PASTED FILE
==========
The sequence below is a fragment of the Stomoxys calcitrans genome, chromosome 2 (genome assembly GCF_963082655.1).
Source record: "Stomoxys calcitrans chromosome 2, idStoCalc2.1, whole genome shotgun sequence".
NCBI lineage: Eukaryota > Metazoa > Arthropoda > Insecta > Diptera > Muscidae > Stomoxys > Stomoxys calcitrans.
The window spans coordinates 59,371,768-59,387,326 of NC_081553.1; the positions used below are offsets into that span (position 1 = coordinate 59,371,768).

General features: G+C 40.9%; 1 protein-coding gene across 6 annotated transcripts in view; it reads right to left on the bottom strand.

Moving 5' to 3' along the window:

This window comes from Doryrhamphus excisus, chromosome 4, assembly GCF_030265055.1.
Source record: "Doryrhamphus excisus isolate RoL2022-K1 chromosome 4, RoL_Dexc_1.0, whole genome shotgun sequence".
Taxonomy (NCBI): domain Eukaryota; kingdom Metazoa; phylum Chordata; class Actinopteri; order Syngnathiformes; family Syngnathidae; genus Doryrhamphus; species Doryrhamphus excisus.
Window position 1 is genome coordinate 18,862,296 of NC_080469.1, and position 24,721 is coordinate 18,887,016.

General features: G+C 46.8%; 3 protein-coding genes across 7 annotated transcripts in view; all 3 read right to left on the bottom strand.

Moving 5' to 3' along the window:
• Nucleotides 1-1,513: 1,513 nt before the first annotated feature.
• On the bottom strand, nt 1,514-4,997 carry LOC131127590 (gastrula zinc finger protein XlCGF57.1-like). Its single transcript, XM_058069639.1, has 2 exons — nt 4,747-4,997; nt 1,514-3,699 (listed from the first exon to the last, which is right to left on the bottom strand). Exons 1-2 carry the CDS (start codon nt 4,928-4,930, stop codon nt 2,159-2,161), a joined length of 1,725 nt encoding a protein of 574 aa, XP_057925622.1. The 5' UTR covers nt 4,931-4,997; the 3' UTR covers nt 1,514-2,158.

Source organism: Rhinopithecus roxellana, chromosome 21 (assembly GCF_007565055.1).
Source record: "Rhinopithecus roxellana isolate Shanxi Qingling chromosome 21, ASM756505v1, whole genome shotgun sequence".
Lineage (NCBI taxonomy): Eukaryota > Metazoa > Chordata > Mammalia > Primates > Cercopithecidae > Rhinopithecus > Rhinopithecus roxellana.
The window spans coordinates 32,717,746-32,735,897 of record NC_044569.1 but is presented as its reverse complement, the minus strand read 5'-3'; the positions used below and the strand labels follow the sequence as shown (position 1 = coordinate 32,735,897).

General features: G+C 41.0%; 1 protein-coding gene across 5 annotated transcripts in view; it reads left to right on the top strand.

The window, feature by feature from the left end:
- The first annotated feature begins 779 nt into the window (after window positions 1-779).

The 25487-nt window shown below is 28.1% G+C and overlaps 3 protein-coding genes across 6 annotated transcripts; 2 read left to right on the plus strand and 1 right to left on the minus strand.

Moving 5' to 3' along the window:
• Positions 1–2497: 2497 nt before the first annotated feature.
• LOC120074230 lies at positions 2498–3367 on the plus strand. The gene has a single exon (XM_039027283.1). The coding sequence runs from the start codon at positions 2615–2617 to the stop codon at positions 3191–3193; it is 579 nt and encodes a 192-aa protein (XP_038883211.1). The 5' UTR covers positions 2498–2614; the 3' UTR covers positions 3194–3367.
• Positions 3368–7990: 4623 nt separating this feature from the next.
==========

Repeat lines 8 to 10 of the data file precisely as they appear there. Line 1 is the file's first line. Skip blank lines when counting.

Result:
Source record: "Doryrhamphus excisus isolate RoL2022-K1 chromosome 4, RoL_Dexc_1.0, whole genome shotgun sequence".
Taxonomy (NCBI): domain Eukaryota; kingdom Metazoa; phylum Chordata; class Actinopteri; order Syngnathiformes; family Syngnathidae; genus Doryrhamphus; species Doryrhamphus excisus.
Window position 1 is genome coordinate 18,862,296 of NC_080469.1, and position 24,721 is coordinate 18,887,016.